Sedrick Huckaby's Big Momma's House in Fort Worth

Art

Storytelling, news, and reviews about works of art and the artists behind them

Art |
May 31, 2002

Tuned In

At Bo Knows Southwest Grill in Winters, co-owner Marlene Gardner's art is on display. She hopes her leather angels speak to others as they speak to her.

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March 1, 2002

Grand Old Flags

A groundbreaking exhibit and an accompanying book make this a banner year to stand up and salute the history of Texas's flags.

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January 1, 2002

Amon High

With a massive addition to its gallery space and a host of new exhibitions in the works, Fort Worth's Amon Carter Museum is back in the saddle.

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February 1, 2000

About Faces

In these days of online overkill, it’s rare for someone not to be plugged into a computer, particularly someone who works for magazines and newspapers. This month we welcome a newcomer to the world of high technology: Dallas illustrator Dorit Rabinovitch. A veteran artist who usually does her color work

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February 1, 2000

The Art Guy

He looks like a cross between Ed Asner and Uncle Charley from My Three Sons, but don’t get Dave Hickey started on the subject of beauty— his own or anyone else’s.

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February 1, 2000

Northern Exposure

With Fort Worth’s Michael Auping as a curator and nine of the state’s artists participating, this year’s Whitney Biennial puts a New York spotlight on the art of Texas.

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November 1, 1999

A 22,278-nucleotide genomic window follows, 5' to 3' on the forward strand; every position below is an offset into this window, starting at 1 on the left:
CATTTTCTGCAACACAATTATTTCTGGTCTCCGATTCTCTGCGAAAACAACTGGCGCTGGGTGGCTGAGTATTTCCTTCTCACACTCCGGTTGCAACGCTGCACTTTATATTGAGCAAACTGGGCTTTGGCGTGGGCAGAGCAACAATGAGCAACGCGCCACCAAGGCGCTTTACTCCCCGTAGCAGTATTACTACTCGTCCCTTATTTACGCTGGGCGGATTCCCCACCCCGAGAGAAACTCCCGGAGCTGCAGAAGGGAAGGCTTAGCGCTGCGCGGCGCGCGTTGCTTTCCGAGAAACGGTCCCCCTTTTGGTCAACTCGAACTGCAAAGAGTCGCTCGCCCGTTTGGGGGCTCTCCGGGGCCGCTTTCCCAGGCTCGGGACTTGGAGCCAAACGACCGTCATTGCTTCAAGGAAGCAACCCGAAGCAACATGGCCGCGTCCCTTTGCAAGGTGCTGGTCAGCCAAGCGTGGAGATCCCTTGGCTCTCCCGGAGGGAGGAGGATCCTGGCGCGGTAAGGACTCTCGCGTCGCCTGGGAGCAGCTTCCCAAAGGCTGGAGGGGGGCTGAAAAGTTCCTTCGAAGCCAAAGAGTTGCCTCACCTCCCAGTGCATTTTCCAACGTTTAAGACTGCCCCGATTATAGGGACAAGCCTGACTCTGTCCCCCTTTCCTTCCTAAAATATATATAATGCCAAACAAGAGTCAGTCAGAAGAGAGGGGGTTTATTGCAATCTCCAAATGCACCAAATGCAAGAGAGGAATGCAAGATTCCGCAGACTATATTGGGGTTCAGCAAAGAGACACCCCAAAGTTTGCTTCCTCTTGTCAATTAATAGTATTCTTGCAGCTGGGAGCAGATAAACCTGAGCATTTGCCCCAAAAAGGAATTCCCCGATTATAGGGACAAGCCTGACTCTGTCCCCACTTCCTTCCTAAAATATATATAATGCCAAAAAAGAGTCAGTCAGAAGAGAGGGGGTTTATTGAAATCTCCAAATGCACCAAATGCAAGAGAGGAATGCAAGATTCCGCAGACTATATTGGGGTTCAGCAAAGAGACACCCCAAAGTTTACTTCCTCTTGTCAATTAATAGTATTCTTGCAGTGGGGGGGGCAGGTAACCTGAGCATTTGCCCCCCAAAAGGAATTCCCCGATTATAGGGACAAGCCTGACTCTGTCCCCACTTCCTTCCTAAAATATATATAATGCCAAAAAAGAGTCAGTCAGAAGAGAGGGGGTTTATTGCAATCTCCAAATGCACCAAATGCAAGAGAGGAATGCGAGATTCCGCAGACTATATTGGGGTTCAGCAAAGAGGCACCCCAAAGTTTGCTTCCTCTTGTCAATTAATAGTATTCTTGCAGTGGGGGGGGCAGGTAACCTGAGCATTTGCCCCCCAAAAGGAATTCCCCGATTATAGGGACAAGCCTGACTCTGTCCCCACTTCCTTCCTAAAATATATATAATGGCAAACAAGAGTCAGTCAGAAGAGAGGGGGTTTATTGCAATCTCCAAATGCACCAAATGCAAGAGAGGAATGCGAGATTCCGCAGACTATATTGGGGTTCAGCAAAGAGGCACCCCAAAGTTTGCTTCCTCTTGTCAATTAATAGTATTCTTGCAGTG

Time of Nic

Sixteen years after rocketing into the Whitney Biennial, Dallas photographer Nic Nicosia is still on the cutting edge.

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August 31, 1999

Edifice Complex

Once upon a time, you went to a museum to see what was inside. Now you go to see the museum itself—and nowhere is this trend more in evidence than in Texas.

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July 31, 1999

Speed, Queen

Austin painter Julie Speed is the latest ascendant to the ranks of art royalty. Talk about a brush with greatness.

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May 31, 1999

Garden Variety

From antique benches to cast-iron planters, a selective guide to the yard art of your dreams.

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April 30, 1999

Arte and Soul

Thirty years ago, Monterrey had no galleries, no museums, and no collectors. Today, it’s an art market that rivals Dallas and Houston.

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April 30, 1998

Metal of Honor

I wanted to see lightning strike the steel rods that artist Walter De Maria installed in a New Mexico field. I didn’t, but the trip was still illuminating.

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March 1, 1998

The Return of the Native